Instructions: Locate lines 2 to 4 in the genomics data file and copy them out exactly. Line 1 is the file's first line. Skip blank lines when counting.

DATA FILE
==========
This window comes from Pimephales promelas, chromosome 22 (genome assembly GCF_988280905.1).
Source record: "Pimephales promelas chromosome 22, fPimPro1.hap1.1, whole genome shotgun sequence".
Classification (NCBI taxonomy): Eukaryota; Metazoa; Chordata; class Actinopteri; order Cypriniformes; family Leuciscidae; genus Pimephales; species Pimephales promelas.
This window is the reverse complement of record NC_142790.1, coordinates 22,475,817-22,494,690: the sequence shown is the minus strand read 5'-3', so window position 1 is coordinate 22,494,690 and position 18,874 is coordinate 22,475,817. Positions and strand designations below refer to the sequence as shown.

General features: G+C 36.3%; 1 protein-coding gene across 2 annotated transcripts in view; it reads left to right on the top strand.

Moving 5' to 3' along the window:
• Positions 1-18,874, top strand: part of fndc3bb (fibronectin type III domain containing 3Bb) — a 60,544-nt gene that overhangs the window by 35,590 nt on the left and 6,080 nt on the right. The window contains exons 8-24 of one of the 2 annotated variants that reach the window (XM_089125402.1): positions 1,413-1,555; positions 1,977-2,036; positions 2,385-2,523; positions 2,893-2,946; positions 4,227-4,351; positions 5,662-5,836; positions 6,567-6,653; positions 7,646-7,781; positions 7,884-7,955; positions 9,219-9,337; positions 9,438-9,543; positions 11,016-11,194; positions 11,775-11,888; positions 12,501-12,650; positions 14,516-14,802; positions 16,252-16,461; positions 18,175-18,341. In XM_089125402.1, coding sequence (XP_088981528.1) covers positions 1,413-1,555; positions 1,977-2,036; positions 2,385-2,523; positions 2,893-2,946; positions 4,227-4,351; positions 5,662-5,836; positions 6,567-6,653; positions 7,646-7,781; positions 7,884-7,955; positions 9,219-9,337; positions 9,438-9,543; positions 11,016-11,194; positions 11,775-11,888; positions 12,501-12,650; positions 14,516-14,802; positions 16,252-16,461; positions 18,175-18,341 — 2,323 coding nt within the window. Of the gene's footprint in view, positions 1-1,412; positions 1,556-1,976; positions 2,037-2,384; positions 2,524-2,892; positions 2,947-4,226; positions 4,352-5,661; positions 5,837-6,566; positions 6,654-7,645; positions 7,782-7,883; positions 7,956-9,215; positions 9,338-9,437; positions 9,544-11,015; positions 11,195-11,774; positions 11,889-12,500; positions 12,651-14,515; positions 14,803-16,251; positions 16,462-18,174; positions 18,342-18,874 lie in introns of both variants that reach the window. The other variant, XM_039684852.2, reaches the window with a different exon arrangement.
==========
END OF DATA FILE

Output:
Source record: "Pimephales promelas chromosome 22, fPimPro1.hap1.1, whole genome shotgun sequence".
Classification (NCBI taxonomy): Eukaryota; Metazoa; Chordata; class Actinopteri; order Cypriniformes; family Leuciscidae; genus Pimephales; species Pimephales promelas.
This window is the reverse complement of record NC_142790.1, coordinates 22,475,817-22,494,690: the sequence shown is the minus strand read 5'-3', so window position 1 is coordinate 22,494,690 and position 18,874 is coordinate 22,475,817. Positions and strand designations below refer to the sequence as shown.